That leaves the powers of the presidency — more specifically, the bully pulpit. In late 2023 and early 2024, Biden gave several addresses, including the State of the Union, attacking “corporate greed” and “shrinkflation.” But since that well-received address, the president seems to have largely stepped back from such attacks.

That’s a mistake. Biden should hammer away at exploitative corporations for their role in squeezing Americans’ pocketbooks — and dare Trump to do the same, secure in the knowledge that he won’t.

Trump just gave Biden the perfect excuse to double down on this contrast. Earlier this month, The Washington Post reported that Trump asked oil executives for $1 billion; in exchange he would prioritize reversing Biden-era regulations on the industry. That news broke less than a week after the Federal Trade Commission published evidence that Scott Sheffield, founder of the shale giant Pioneer Oil, colluded with OPEC leaders to inflate oil prices. Pioneer, of course, denied the claims, as well as other price-fixing allegations in nearly a dozen recent class-action lawsuits.

Democrats on the House Oversight Committee have already announced an investigation into what senior Democratic member Rep. Jamie Raskin called “the effective sale of American energy and regulatory policy to commercial interests in return for large campaign contributions.” Biden should come out and endorse that effort, encourage Senate Democrats (who, unlike their House colleagues, have subpoena power) to join in the investigation, and announce that his administration is looking into allegations of price fixing in the energy industry.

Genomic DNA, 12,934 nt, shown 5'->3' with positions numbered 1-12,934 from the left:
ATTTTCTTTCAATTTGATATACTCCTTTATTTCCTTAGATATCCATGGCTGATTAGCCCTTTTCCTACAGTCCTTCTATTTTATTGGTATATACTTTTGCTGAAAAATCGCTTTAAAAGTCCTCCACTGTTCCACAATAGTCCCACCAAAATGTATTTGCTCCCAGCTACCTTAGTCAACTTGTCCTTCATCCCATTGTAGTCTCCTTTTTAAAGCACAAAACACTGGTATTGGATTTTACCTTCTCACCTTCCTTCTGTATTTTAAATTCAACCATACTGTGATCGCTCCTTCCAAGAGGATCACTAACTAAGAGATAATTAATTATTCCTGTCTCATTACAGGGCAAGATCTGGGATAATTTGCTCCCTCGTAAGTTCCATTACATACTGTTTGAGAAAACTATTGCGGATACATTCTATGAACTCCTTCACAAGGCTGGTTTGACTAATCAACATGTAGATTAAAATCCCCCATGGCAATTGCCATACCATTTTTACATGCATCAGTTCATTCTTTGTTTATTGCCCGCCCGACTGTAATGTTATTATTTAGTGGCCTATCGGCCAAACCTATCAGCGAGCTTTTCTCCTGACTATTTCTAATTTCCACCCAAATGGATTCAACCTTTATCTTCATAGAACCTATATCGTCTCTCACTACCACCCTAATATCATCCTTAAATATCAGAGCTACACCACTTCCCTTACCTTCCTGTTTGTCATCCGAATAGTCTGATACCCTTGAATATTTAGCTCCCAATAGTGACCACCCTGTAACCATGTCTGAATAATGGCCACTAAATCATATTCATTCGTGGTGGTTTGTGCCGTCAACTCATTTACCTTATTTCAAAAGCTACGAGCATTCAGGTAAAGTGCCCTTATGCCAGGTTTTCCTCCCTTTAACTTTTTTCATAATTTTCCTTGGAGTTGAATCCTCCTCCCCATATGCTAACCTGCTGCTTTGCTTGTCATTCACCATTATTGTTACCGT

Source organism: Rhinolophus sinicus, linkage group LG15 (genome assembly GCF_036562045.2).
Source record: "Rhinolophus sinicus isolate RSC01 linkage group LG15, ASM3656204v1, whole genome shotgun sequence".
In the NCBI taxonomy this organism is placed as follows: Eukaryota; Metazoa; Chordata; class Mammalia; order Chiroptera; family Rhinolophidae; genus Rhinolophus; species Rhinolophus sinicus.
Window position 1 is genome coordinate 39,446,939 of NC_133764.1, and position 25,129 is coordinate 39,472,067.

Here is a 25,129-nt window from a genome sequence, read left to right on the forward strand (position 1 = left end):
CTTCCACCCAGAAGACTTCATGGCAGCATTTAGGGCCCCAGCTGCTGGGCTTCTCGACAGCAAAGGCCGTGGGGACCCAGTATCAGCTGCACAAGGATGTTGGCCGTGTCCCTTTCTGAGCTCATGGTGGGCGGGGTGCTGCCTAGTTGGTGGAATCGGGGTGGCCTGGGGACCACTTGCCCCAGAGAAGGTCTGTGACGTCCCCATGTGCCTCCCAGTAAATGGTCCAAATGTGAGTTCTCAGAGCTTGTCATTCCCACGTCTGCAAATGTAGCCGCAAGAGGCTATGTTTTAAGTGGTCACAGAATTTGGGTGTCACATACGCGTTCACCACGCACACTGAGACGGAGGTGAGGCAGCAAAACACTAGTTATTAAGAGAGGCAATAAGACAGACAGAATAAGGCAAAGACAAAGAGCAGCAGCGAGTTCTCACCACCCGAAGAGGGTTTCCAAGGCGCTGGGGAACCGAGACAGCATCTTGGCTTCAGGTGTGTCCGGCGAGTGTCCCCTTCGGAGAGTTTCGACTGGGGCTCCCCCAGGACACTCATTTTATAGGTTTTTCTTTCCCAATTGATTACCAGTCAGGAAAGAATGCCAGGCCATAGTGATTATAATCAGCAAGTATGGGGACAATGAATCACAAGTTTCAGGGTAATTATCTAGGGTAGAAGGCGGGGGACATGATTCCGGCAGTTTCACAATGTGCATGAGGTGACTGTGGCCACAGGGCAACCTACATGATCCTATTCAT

From there, Biden can give further speeches and release more clips on social media highlighting and expanding his administration’s work against monopolies, oligopolies and price gouging. (These addresses could also dovetail nicely with warnings about Trump’s inflationary plan for a 10% across-the-board tariff.) The message is simple: Biden is fighting inflation, while Trump protects those who profit from it.

The data is on the president’s side. An analysis by the Economic Policy Institute found that 34% of price increases from mid-2020 through 2022 could be attributed to corporations using pandemic-related disruptions as an excuse to raise prices. A 2023 study of more than 1,300 firms worldwide found that company profits increased at a much faster rate than costs (with fossil fuel companies being prime offenders).